Education cuts spark big protests in Spain

Teachers, students, parents’ associations and public servants in the state education system protesting on Oct. 26.

Teachers, students, parents’ associations and public servants in the state education system protesting on Oct. 26.

Tens of thousands of students, teachers and parents in Spain marched Oct. 24 to protest cutbacks in education and a new education “reform” act that cuts funding of universities, raises tuition fees, places obstacles on university study grants and requires annual exams for students.

Thousands of students will be forced into vocational programs instead of university studies in a country with over 27 percent unemployment overall and more than 50 percent among youth. Students called for a general strike if their demands for an end to cutbacks, totaling 6 million euros over the last two years, aren’t met.

More than 60,000 people marched in Madrid, where barricades were put up at the Somosaguas campus of the University Complutense and the Autonomous University of Madrid. Major militant demonstrations also took place in Valencia, Alicante and Castellón.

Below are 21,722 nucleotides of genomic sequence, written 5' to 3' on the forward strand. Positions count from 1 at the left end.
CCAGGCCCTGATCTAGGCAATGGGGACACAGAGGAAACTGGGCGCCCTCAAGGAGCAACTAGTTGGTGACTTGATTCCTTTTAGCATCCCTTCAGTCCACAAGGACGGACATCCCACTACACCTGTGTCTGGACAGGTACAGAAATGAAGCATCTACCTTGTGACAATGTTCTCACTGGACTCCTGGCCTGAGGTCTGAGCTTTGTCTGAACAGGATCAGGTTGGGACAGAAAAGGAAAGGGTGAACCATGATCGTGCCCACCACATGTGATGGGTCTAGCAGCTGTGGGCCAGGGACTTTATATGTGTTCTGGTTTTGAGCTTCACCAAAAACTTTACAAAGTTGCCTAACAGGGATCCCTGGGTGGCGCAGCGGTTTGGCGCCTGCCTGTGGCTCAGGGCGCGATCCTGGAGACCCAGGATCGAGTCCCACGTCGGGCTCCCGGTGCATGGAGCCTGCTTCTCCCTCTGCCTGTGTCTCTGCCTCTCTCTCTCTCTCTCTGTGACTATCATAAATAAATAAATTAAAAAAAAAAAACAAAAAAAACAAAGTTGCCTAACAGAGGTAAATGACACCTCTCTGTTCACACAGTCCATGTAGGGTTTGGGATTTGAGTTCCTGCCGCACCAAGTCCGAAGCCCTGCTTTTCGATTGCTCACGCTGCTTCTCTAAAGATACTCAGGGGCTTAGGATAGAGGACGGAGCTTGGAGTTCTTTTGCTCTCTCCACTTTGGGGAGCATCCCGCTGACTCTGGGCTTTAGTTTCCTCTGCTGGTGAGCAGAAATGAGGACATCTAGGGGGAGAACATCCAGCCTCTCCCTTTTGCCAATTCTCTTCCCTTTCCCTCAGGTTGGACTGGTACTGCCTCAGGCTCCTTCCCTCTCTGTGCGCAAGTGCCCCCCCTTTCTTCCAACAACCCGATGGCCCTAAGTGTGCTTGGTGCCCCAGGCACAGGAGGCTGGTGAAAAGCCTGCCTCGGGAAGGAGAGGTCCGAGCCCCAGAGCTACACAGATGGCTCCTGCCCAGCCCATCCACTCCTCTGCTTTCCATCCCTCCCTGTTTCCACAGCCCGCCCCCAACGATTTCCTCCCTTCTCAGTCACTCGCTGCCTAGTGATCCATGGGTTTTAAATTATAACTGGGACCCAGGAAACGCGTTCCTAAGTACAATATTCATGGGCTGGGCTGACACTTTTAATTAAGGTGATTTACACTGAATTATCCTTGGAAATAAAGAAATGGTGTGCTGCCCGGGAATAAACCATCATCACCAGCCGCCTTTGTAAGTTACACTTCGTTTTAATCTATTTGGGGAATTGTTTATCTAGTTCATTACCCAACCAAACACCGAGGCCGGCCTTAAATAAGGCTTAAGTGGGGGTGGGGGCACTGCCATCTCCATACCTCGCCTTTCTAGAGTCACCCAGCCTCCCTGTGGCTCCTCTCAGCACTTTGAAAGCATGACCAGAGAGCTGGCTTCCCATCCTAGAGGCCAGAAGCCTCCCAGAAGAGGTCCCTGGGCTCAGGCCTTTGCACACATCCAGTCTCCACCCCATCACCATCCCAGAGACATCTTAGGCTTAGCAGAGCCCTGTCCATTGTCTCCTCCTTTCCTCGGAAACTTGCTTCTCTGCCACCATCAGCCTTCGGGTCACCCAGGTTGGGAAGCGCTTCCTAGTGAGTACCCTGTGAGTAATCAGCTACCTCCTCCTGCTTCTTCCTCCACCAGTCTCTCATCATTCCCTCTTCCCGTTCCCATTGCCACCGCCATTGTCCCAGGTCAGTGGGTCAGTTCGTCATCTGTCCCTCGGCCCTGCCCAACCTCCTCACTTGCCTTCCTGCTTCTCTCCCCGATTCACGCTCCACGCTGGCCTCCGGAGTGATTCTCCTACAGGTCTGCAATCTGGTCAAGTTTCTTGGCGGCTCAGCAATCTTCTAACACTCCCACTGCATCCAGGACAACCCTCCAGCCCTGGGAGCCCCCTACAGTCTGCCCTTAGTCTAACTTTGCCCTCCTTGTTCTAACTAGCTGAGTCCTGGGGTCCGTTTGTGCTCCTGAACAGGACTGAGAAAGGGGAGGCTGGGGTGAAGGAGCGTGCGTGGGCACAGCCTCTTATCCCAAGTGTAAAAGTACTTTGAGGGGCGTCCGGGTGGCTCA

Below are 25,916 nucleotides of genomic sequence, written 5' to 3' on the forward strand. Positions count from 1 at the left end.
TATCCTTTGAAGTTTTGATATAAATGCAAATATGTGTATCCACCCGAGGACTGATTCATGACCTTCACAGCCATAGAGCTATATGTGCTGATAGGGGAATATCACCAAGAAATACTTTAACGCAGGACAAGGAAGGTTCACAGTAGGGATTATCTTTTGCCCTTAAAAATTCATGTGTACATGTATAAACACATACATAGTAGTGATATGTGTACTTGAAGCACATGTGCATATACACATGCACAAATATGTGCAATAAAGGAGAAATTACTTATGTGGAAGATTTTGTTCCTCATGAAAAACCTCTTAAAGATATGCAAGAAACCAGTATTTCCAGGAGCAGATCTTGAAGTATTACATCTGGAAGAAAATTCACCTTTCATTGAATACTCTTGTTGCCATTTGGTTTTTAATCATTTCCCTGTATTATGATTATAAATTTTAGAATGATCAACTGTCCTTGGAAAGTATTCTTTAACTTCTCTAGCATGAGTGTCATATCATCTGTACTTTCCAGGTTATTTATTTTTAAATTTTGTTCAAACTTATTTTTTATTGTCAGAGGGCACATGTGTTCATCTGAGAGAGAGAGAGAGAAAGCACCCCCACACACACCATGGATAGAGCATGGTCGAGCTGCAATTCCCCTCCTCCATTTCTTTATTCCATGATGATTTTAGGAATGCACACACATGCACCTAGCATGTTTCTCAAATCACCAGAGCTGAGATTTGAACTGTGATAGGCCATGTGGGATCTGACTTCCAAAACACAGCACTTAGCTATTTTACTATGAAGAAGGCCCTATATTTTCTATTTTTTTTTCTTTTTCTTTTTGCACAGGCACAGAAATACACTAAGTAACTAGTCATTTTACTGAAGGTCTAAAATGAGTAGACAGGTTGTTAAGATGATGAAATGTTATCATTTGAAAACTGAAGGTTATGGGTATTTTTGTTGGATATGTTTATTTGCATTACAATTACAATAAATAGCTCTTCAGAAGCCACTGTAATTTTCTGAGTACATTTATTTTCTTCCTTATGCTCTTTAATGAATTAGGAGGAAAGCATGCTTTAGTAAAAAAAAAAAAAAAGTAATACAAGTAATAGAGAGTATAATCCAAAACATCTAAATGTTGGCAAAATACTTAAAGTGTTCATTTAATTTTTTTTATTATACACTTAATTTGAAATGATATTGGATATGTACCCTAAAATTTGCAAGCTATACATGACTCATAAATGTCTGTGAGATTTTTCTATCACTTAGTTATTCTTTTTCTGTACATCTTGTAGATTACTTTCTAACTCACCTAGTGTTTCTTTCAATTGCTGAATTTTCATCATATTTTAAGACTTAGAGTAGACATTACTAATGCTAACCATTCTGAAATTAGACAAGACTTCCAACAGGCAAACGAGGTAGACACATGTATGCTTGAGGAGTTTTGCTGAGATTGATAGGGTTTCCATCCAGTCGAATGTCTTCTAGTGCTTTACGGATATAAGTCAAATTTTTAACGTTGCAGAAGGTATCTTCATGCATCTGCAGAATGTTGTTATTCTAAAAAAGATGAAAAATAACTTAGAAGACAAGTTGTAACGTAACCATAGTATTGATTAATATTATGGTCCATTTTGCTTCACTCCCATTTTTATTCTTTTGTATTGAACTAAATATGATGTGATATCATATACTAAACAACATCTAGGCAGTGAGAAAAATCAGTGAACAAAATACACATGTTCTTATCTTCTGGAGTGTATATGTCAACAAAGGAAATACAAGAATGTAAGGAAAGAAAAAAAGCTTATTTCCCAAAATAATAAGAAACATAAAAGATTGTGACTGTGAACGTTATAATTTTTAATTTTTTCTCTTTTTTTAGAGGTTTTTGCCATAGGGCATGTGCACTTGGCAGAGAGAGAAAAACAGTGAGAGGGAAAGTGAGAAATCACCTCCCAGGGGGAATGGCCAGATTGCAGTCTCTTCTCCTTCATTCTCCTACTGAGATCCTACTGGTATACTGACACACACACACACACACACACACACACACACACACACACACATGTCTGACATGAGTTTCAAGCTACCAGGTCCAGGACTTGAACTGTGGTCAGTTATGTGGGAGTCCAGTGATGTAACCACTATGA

The disputed law, called the Organic Law to Better the Quality of Teaching, is also known as the Wert Law, after Education Minister José Ignacio Wert.

The third day of a protest called by the Students Union and backed by Spain’s major labor unions saw 170,000 demonstrate in Barcelona in defense of public education and to continue full instruction in Catalán. The new Wert Law would give greater weight to the Spanish language, especially in regions where the people speak a different first language, as in Galicia, Catalonia and the Basque Country.

University students insist that the changes in the law regarding the cost of courses and grants mean that many people cannot afford higher education. They calculate that at the University Complutense in Madrid about 3,500 students will not be able to pay for their next semester. The State Platform for Public Schools supported the demonstrations.

While Spain is officially out of recession, further protests against austerity may be as large as last year’s Nov. 7 strike, when more than 3 million school and university students took to the streets.

Adding fuel to the fire is the fact that Spain’s two biggest soccer teams, Real Madrid and Barcelona, are the world’s richest clubs by income.

Austerity for students, many of whom will be added to the ranks of Spain’s unemployed, is infuriating to the Spanish working class, who complain that charges are often dropped against members of the Spanish royal family who are under investigation for embezzling millions of euros of public funds.